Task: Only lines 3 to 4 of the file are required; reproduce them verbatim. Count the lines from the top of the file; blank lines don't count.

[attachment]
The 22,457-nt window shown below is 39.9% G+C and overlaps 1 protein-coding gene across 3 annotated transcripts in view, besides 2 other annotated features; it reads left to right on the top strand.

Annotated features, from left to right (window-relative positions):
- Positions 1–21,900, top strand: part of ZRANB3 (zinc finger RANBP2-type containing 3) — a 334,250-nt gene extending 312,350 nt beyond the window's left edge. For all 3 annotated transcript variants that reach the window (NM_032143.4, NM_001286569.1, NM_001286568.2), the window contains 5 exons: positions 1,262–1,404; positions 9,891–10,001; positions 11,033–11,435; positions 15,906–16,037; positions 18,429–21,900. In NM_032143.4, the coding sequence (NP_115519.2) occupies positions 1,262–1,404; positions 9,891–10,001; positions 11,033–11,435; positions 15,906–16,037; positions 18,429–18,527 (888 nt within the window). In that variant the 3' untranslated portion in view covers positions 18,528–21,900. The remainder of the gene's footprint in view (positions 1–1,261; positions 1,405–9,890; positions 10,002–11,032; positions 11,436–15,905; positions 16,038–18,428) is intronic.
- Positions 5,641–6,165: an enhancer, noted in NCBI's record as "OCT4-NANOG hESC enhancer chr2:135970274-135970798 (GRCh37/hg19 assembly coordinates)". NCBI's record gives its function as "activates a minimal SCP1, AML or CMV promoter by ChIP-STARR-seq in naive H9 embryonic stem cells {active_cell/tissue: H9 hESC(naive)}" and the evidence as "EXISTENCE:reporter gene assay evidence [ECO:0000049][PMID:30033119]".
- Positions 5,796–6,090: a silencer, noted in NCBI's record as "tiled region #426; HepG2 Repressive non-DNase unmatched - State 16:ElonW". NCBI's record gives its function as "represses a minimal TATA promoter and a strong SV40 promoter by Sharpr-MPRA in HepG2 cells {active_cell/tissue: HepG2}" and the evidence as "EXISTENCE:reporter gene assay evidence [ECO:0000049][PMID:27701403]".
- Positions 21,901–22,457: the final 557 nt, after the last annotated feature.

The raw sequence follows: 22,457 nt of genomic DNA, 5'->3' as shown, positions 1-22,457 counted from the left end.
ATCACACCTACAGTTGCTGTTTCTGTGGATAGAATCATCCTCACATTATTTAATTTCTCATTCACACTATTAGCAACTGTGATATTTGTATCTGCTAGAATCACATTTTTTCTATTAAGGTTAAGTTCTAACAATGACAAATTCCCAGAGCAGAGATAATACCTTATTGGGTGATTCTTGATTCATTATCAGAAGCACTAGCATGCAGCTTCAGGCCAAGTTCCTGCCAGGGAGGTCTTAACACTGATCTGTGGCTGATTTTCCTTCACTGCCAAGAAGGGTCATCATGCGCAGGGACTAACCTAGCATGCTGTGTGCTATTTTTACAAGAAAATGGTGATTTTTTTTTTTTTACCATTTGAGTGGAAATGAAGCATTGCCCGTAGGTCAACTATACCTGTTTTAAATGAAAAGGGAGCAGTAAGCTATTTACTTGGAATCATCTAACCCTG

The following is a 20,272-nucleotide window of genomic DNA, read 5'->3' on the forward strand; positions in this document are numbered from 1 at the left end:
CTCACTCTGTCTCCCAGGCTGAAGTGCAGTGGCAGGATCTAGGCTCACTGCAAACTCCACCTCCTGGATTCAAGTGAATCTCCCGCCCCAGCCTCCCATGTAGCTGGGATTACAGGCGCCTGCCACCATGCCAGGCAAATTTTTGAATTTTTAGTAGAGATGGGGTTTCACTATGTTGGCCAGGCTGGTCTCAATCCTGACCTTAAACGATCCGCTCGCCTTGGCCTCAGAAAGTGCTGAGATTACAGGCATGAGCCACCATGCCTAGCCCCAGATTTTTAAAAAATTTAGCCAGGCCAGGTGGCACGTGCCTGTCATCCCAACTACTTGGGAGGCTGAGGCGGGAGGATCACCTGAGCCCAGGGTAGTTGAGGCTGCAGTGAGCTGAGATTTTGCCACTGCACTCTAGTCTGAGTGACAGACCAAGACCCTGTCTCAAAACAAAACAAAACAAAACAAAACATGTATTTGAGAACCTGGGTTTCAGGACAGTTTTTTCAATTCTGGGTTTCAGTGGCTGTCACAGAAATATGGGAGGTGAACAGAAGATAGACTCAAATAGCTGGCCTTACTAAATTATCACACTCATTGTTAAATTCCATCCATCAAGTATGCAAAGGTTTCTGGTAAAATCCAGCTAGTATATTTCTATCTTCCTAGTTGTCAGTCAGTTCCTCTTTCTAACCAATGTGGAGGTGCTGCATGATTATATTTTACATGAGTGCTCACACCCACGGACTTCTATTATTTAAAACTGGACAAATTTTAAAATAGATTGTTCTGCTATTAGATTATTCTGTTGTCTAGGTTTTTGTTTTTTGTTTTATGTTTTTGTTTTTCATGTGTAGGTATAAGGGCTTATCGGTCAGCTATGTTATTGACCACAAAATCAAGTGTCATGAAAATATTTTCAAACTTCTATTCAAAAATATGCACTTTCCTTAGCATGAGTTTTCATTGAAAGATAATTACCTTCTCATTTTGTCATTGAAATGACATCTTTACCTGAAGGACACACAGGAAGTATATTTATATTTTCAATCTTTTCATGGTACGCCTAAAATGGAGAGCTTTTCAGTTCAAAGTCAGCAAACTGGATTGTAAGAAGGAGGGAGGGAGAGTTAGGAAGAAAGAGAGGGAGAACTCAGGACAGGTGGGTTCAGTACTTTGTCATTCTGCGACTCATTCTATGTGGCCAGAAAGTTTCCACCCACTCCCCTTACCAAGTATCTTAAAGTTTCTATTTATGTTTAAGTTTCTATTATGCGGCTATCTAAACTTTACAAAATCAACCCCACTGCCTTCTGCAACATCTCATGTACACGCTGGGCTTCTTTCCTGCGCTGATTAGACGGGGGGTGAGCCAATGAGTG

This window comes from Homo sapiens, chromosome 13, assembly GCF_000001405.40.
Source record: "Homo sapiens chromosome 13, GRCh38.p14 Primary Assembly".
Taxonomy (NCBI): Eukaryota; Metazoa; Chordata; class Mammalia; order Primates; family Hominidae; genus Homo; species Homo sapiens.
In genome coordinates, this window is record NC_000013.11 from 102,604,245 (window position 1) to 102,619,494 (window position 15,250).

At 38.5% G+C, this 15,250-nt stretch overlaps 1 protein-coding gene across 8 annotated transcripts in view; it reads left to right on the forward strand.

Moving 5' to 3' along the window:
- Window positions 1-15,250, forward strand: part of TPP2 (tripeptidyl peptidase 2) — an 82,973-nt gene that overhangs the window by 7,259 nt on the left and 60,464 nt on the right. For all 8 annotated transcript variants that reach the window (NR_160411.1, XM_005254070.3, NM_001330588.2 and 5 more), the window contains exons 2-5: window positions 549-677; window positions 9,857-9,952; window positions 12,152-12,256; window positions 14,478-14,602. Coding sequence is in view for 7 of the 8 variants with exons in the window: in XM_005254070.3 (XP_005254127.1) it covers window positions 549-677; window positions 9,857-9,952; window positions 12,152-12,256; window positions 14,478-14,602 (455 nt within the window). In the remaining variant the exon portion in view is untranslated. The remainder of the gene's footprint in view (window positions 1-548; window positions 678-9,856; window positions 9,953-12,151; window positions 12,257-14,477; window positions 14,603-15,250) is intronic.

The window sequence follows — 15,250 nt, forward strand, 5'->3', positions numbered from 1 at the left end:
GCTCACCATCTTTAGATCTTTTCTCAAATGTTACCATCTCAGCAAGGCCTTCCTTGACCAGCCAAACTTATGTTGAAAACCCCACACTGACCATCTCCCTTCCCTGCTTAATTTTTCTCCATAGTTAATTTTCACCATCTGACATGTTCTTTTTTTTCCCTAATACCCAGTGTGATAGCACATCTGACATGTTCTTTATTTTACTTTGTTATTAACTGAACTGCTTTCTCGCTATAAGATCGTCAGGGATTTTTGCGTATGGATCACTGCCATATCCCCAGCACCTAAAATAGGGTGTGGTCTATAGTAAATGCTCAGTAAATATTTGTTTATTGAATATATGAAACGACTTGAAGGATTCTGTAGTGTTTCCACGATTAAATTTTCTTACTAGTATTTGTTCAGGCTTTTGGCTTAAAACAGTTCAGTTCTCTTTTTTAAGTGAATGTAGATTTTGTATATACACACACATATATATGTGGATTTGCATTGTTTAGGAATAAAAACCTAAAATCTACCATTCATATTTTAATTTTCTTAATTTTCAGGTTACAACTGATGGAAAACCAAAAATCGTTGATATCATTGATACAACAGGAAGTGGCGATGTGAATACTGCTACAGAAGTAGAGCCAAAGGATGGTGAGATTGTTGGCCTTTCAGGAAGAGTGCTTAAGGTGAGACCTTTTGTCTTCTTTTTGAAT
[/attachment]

- Positions 1–21,900, top strand: part of ZRANB3 (zinc finger RANBP2-type containing 3) — a 334,250-nt gene extending 312,350 nt beyond the window's left edge. For all 3 annotated transcript variants that reach the window (NM_032143.4, NM_001286569.1, NM_001286568.2), the window contains 5 exons: positions 1,262–1,404; positions 9,891–10,001; positions 11,033–11,435; positions 15,906–16,037; positions 18,429–21,900. In NM_032143.4, the coding sequence (NP_115519.2) occupies positions 1,262–1,404; positions 9,891–10,001; positions 11,033–11,435; positions 15,906–16,037; positions 18,429–18,527 (888 nt within the window). In that variant the 3' untranslated portion in view covers positions 18,528–21,900. The remainder of the gene's footprint in view (positions 1–1,261; positions 1,405–9,890; positions 10,002–11,032; positions 11,436–15,905; positions 16,038–18,428) is intronic.
- Positions 5,641–6,165: an enhancer, noted in NCBI's record as "OCT4-NANOG hESC enhancer chr2:135970274-135970798 (GRCh37/hg19 assembly coordinates)". NCBI's record gives its function as "activates a minimal SCP1, AML or CMV promoter by ChIP-STARR-seq in naive H9 embryonic stem cells {active_cell/tissue: H9 hESC(naive)}" and the evidence as "EXISTENCE:reporter gene assay evidence [ECO:0000049][PMID:30033119]".